Are Movies Still Shot Using Film?

The Film Look

As of 2018, the definitive answer is still, “yes.”

Movies are still shot on film, but not every movie. In fact, in 2012, about half of all films were shot digitally, and the number of movies that made it to theaters shot entirely digitally continued to multiply from there. In 2015, about 90% of top 100 grossing films were all-digital.

The reason is cost and accessibility. For many, there is no finer look than the brilliant palette of film, especially after some careful editing and enhancement. But digital shooting is so fast and cost-effective that, in a world of incredibly high-risk, high-budget films, it has become indispensable to the production studio interested in profit.

So why is film still used for movies? It’s difficult to faithfully reproduce the effect and quality of film with computers. Sure, artists can do incredible things with the range of tools and software available for creative professionals, but even if you can mathematically deduct the value ranges, contrast ratios, color depth, and the hundred other nuances of the film image, recreating those for every single digital frame is meticulous work.

Film vs. Digital Filmmaking: Why Not Shoot All Digital?

Digital Recording

An illustration of a digital recording. All effects are exaggerated to help you understand what they are and how they work.

There are three major reasons that movies are still shot on film and artists, such as producers, directors, editors, and effects artists, may prefer film for a certain project:

More Detail

When you shoot under well-planned lighting conditions and capture the shot you want, it comes with all the detail of the scene – provided you shot with film.

Digital Film more detail

Digital cameras still have to convert all the light information that comes through the lens into a digital format. Even in raw video format, which is infamously large and high-resolution, computers have to compromise somewhere. Digital video can look incredibly crisp, but it will never be as detailed as film.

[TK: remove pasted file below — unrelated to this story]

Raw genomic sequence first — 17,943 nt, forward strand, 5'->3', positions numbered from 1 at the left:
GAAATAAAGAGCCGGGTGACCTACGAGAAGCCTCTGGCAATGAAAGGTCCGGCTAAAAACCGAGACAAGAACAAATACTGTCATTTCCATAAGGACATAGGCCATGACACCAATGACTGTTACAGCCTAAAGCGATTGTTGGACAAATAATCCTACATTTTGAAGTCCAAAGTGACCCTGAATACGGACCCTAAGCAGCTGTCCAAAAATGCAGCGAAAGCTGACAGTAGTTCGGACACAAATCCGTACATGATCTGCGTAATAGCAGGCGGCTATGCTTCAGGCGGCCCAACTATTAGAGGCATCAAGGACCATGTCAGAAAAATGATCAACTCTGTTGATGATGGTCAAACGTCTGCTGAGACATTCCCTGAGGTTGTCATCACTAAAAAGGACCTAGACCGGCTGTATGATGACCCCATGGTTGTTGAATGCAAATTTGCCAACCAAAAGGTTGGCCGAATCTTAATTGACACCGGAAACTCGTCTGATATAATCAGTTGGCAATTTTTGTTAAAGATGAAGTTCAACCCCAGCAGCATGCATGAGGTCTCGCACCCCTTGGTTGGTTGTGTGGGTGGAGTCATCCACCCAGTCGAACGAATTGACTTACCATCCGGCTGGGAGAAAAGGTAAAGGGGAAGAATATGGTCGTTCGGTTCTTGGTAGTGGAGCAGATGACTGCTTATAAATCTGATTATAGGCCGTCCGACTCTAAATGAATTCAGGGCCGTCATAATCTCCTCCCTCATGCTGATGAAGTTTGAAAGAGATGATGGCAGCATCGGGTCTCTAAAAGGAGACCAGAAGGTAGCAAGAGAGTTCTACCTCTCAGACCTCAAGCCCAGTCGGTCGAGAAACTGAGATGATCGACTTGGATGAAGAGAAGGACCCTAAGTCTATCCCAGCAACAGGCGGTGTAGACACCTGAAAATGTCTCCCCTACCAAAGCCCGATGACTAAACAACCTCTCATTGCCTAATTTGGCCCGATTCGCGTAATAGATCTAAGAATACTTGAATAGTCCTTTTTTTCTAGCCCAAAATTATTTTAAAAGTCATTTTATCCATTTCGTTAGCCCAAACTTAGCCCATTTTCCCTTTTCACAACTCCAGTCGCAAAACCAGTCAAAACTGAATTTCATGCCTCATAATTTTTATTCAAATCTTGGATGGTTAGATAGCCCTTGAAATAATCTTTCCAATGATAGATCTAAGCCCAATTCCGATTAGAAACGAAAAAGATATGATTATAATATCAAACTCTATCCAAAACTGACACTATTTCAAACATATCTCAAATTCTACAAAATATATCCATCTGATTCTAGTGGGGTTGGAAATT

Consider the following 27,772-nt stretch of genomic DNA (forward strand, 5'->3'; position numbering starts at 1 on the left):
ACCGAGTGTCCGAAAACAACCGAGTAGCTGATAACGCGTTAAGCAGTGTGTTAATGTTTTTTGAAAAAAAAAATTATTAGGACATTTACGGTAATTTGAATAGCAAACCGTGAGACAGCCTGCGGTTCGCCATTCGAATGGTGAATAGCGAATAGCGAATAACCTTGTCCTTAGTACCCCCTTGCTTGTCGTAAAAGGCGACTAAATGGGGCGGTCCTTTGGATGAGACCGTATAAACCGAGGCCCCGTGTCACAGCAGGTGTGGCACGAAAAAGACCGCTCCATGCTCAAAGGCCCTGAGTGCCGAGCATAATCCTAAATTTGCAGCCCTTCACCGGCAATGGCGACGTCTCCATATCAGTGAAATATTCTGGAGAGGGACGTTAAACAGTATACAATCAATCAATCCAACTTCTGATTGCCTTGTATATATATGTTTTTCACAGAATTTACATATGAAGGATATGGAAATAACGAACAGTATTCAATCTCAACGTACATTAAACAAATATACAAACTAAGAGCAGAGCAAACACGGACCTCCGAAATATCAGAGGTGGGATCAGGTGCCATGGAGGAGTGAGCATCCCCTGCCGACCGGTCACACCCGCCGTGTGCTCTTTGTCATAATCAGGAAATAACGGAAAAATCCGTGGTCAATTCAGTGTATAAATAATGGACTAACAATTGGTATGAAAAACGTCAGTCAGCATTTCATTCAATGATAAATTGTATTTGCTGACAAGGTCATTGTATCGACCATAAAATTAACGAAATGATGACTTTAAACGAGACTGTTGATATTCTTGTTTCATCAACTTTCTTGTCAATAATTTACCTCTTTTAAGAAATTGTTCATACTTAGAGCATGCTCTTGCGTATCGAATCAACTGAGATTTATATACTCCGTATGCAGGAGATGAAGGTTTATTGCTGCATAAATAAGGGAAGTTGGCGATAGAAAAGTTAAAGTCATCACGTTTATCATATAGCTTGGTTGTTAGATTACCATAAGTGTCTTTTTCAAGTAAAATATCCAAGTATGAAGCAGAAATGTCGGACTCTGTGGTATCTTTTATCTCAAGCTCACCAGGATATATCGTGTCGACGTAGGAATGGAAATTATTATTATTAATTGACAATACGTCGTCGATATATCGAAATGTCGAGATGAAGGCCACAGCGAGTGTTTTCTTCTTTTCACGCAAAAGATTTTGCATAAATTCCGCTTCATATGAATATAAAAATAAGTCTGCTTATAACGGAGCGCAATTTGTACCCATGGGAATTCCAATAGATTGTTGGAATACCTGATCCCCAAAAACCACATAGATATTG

When you convert light information onto film, it’s all captured on the strip. Every natural bit of light that could be transferred to your film is there for you to access freely. You can zoom in, adjust, color grade, and experiment to your heart’s content.

Better Color

Digital with More Color

The most sophisticated digital cameras only estimate the colors that come through the lens. Film cameras record real color information through the lens that doesn’t have to move through a digital filter. That gives you more power over how your footage looks when it’s digitized – which means you can start saving time and effort before you even make major edits.

The “Film” Look

The Film Look

It’s a real thing. The film look is the random graininess that occurs naturally when light transfers information to film. Because it’s such a tangible, physical medium, each movie frame you shoot on film takes on a personality of its own through the grain and movement created by the recording process.

Plus, film has greater exposure latitude than digital cameras. You get more detail in under and overexposed areas of your film, which gives your viewers an enhanced sense of realism when viewing your movies.

So Is Film Better?

That depends on your project. Fast-moving stories that rely on slick special effects, such as those in action and sci-fi movies, don’t need to rely so heavily on detail and color, because most of that will be added in later. But dramatic stories with fantastic settings, such as period dramas or thrillers, benefit greatly from the storytelling ability of realism and bold color.

For that reason, film is still used for movies and may never completely fall out of favor among filmmakers. However, for top-grossing movies, we’re likely to see a continued trend toward all-digital. It’s a matter of money, not artistic choice. And there will always be proponents of film vs. digital movies as long as there are new stories to tell.

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